Mazda North American Operations president and CEO Masahiro Moro revealed that the range-extender rotary engine is a step towards a full-blown rotary engine application in the not-too-distant future.
“We have all around the world but especially here in the United States a huge number of fans for the rotary engine,” he said at the launch of the Mazda6 facelift at last week’s Los Angeles motor show. “And they are encouraging us not to give up on the rotary engine, as very strong supporters.
“Of course, that is very important, because if there are no fans, then there is no business (case for the rotary engine). Those fans look to the rotary engine primarily as a power unit of course.
“But the range extender rotary engine will be good news for these fans because it means that Mazda is keeping up on developing the rotary engine (as a power unit too), so we are making that happen as a first step. And let’s see in the future how our business is going to keep growing, so we are able to come up with a plan for something exciting (beyond that).”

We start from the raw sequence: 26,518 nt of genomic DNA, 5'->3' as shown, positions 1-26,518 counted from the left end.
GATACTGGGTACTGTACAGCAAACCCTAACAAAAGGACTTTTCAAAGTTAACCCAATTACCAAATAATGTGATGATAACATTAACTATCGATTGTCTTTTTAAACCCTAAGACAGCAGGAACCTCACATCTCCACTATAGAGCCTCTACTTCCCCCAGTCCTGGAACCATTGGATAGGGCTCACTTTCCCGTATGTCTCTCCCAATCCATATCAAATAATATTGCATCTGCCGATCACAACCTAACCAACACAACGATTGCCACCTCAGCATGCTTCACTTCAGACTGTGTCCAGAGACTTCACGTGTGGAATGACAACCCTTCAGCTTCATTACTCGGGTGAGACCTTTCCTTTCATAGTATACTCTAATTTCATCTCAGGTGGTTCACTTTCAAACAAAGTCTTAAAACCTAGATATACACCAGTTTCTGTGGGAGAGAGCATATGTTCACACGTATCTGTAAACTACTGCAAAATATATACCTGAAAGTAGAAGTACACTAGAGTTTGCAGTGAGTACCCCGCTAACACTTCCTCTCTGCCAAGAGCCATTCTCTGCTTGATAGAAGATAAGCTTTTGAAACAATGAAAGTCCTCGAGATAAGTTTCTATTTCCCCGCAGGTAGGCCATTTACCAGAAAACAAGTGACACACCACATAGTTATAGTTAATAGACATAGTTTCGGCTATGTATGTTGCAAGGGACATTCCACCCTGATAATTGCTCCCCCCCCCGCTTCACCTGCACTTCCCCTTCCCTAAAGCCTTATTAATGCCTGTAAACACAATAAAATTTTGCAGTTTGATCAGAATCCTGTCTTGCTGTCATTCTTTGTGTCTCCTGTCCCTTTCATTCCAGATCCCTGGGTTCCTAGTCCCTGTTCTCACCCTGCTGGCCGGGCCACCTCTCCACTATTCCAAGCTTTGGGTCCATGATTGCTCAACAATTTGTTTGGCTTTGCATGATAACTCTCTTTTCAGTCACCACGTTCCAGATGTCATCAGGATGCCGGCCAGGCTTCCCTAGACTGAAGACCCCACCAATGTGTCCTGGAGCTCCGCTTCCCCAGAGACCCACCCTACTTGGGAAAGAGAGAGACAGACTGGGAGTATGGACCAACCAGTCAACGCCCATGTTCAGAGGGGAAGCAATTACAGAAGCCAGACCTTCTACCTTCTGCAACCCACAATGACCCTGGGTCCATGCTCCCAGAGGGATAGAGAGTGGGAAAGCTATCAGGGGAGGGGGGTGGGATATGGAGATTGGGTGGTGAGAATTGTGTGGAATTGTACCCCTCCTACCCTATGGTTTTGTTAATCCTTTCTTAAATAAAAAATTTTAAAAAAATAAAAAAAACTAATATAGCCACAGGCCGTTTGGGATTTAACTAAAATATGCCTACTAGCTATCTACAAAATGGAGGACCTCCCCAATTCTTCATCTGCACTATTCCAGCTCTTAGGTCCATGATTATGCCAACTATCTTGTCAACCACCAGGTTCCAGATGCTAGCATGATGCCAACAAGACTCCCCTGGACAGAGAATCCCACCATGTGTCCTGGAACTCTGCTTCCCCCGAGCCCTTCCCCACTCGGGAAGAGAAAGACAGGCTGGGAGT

Earlier this year, Mazda confirmed that the rotary engine range-extender is slated for production sometime during 2019, in an upcoming hybrid electric vehicle rather than a sports car replacement for the RX 8. However the sports car RX engines were originally from the RX 2 and RX3, so this engine will do the same, I am sure.
Previously, at the SkyActiv-X technology seminar in Frankfurt earlier this year, it was pointed out that the range extender will have no physical connection to the driving wheels, instead serving only as a top up for the battery pack, in much the same way as Dr Porsche did with the Lohner-Porsche in 1902.
The seminar was told that Mazda is developing an EV model for 2019. “It will be available with a rotary range extender.
The last Mazda model to use a rotary powertrain was the RX-8 sportscar that was sold from 2003 to 2012. It was the successor to the RX-7 that sold across three generations from 1978 to 2002.
I used an RX 7 rotary in two sports sedans I built to race in Australia. Compared to the Lotus Twin Cam engines, the rotaries were fantastic – more power, more reliable and much cheaper to run.